Health sector launches 48-hour strike in protest of violence against medical staff

A healthcare strike was organized following an incident in which a resident of Be’er Ya’acov attacked a female doctor with an iron bar.

Ichilov Hospital during the medical strike, Thursday, June 16, 2022 (photo credit: AVSHALOM SASSONI/MAARIV)
Ichilov Hospital during the medical strike, Thursday, June 16, 2022
(photo credit: AVSHALOM SASSONI/MAARIV)

Medical staff across Israel started a 48-hour strike on Thursday morning in response to an incident of severe violence earlier this week when a doctor at a healthcare clinic was attacked by a patient wielding an iron bar.

The strike was arranged by the Israeli Medical Association (IMA) in cooperation with the Health Ministry and will see all healthcare clinics and hospitals operate in “Shabbat mode” for the duration of the strike, meaning they will not perform non-urgent elective surgeries or run outpatient clinics.

The strike was organized following an incident in which a resident of Be’er Ya’acov in his mid-thirties attacked a female doctor with an iron bar after not receiving the medical treatment he claimed he needed.

The doctor was moderately injured in the attack and was evacuated to Sheba Medical Center, Tel Hashomer, for treatment. The suspect was arrested and taken for questioning, and Israel Police will request on Thursday that his detention be extended.

In response to the attack, the Ethics Bureau of the IMA released a statement reminding the public that “a person who has behaved violently towards a member of medical staff will be considered an undesirable personality in that medical institution and will be forced to seek medical treatment elsewhere.”

Protest against violence towards medical staff at Shaare Zedek Medical Center, May 19, 2022 (credit: SHAARE ZEDEK MEDICAL CENTER)Protest against violence towards medical staff at Shaare Zedek Medical Center, May 19, 2022 (credit: SHAARE ZEDEK MEDICAL CENTER)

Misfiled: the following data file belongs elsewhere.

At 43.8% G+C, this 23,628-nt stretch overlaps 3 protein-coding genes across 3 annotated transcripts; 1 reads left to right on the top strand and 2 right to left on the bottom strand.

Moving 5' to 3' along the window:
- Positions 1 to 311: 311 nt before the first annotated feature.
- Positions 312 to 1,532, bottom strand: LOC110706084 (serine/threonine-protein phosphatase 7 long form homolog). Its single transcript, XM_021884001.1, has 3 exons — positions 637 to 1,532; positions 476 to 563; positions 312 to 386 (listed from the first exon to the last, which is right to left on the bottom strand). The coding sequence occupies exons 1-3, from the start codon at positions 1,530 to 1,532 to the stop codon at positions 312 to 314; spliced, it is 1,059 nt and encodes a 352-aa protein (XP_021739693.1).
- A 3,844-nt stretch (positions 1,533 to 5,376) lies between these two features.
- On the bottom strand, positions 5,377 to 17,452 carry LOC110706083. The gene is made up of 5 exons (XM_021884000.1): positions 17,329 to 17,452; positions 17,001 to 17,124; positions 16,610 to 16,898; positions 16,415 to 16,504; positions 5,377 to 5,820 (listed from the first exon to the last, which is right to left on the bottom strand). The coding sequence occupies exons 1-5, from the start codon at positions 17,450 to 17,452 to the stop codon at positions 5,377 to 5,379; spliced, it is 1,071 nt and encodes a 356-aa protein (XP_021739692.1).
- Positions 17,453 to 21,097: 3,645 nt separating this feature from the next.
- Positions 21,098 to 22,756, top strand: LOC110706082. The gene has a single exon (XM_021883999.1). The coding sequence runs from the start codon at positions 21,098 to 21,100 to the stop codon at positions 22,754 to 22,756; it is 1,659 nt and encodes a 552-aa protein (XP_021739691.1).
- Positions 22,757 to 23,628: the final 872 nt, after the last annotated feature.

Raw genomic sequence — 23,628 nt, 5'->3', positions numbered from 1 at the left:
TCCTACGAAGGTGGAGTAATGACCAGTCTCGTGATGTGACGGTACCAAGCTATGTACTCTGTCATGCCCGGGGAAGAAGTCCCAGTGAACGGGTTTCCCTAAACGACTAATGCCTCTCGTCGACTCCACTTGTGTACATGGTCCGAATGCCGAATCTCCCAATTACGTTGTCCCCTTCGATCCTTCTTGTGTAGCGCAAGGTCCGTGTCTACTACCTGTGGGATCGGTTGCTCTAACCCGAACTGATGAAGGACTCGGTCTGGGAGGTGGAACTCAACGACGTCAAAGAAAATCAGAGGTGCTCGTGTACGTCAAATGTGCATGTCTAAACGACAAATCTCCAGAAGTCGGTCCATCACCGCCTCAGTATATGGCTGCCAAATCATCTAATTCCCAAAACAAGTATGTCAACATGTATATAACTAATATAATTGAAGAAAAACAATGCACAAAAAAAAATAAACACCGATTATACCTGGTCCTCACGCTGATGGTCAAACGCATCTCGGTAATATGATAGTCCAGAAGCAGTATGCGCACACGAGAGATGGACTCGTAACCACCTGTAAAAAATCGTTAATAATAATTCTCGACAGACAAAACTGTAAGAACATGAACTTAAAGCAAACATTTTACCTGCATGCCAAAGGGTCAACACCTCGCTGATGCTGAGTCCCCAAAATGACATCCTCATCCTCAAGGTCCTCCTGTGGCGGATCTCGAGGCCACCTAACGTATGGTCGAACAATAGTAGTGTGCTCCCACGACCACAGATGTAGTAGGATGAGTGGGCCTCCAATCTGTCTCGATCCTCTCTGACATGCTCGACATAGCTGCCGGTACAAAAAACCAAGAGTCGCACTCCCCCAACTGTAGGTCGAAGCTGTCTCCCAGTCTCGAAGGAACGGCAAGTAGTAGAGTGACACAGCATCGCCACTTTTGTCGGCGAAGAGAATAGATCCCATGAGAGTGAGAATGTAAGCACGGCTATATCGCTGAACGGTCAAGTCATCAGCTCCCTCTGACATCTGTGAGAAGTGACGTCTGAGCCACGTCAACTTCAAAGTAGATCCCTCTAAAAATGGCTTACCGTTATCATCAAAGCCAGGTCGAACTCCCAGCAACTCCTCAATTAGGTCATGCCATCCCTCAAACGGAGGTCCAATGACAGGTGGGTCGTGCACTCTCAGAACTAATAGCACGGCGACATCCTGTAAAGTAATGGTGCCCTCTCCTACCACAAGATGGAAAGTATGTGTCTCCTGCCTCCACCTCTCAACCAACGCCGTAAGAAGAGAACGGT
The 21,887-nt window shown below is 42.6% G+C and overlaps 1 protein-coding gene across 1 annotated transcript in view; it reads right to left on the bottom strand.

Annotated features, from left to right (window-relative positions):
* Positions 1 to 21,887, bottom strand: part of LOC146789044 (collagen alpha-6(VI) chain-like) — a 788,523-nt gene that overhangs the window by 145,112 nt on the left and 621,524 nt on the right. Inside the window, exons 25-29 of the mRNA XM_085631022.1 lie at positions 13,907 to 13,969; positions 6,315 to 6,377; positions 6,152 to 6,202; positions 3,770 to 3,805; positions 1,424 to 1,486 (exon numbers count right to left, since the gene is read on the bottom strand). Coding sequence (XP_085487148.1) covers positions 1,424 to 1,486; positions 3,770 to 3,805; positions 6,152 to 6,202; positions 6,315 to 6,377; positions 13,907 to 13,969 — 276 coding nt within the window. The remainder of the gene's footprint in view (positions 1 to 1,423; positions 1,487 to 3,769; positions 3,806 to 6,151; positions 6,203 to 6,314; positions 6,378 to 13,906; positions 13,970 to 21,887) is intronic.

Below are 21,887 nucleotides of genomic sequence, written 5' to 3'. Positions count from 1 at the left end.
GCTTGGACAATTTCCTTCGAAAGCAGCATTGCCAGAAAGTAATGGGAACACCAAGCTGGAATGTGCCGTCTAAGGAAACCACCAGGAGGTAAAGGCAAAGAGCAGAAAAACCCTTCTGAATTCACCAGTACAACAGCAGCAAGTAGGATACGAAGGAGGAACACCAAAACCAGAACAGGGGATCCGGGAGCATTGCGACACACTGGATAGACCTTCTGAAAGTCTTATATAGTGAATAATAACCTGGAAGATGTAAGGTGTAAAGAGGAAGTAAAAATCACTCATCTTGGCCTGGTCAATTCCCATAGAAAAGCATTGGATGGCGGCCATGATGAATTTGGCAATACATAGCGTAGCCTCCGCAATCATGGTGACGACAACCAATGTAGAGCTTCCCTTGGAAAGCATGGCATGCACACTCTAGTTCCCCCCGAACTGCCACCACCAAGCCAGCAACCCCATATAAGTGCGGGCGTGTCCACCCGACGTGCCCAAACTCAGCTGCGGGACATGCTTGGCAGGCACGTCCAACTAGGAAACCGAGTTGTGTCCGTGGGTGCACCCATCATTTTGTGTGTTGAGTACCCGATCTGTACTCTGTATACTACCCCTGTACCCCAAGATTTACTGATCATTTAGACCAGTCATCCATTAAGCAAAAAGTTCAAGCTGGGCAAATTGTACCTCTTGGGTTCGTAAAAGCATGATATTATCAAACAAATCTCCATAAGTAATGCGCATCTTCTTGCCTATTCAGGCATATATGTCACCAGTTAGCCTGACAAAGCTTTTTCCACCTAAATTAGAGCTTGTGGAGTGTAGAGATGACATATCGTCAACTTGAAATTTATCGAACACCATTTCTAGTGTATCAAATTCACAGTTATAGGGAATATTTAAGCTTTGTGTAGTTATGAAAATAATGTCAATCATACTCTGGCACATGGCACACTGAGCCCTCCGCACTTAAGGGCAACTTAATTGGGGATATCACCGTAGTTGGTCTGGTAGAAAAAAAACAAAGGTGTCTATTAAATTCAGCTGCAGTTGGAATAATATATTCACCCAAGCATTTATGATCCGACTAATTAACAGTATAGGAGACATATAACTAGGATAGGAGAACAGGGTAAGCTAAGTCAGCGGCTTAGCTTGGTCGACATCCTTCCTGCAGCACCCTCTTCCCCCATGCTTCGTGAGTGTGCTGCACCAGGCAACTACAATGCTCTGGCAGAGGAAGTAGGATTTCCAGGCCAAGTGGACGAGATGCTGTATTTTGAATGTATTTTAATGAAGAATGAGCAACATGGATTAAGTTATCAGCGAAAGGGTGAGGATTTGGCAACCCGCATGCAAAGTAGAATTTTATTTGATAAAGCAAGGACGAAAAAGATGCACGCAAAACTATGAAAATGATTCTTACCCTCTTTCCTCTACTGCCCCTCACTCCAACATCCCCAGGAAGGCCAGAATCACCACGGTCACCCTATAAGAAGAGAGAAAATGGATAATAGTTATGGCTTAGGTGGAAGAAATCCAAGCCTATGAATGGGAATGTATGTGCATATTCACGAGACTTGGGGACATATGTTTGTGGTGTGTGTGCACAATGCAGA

Adding to the statement, IMA Ethics Burea chairman Dr. Tami Karni issued a statement of her own, stressing that “doctors should not be anyone’s punching bag. Their job is to heal patients, not absorb violence from them, not verbally, and certainly not physically.

“A doctor should not, and can not, treat a person who has used violence against them,” she concluded.

Following the attack, an urgent meeting was convened between Health Ministry Director-General Nachman Ash and officials from the Committee for the Implementation and Monitoring of the Elimination of Violence, the Israeli Medical Association, the Nurses Federation and senior Health Ministry officials. Also present at the meeting were representatives from Israel Police, the Justice Ministry and the Public Security Ministry. 

Wave of violence against medical staff

“The frequency of violent incidents against medical staff is daily."

Health Ministry Director-General Nachman Ash

During the meeting, various measures to treat the wave of violence throughout the health system were discussed, as well as operative measures that could be taken in light of recent events.

“The frequency of violent incidents against medical staff is daily, whether it is verbal or physical violence,” said Ash at the start of the meeting. “These incidents of violence are not isolated incidents, they strike at our core. If staff are afraid to provide medical services, this could result in significant harm to public health and the healthcare system.

“The solutions are not simple, but that is why we are here, thinking together about how we can address prevention, enforcement and punishment in order to reduce violence to zero and provide our teams with a sense of protection.”

Just over a month ago in May, a 24-hour strike was called by the Israeli Medical Association following multiple incidents of violence in a narrow time frame. As a result of that strike, the government approved a proposal put forward by Health Minister Nitzan Horowitz that will require all hospitals to have a police station on the premises.

Speaking at a medical event on Thursday, Horowitz turned his attention to the strike, calling violence against doctors “a coup d’etat,” adding that “the violence will not pass by quietly, security must be given to medical staff.”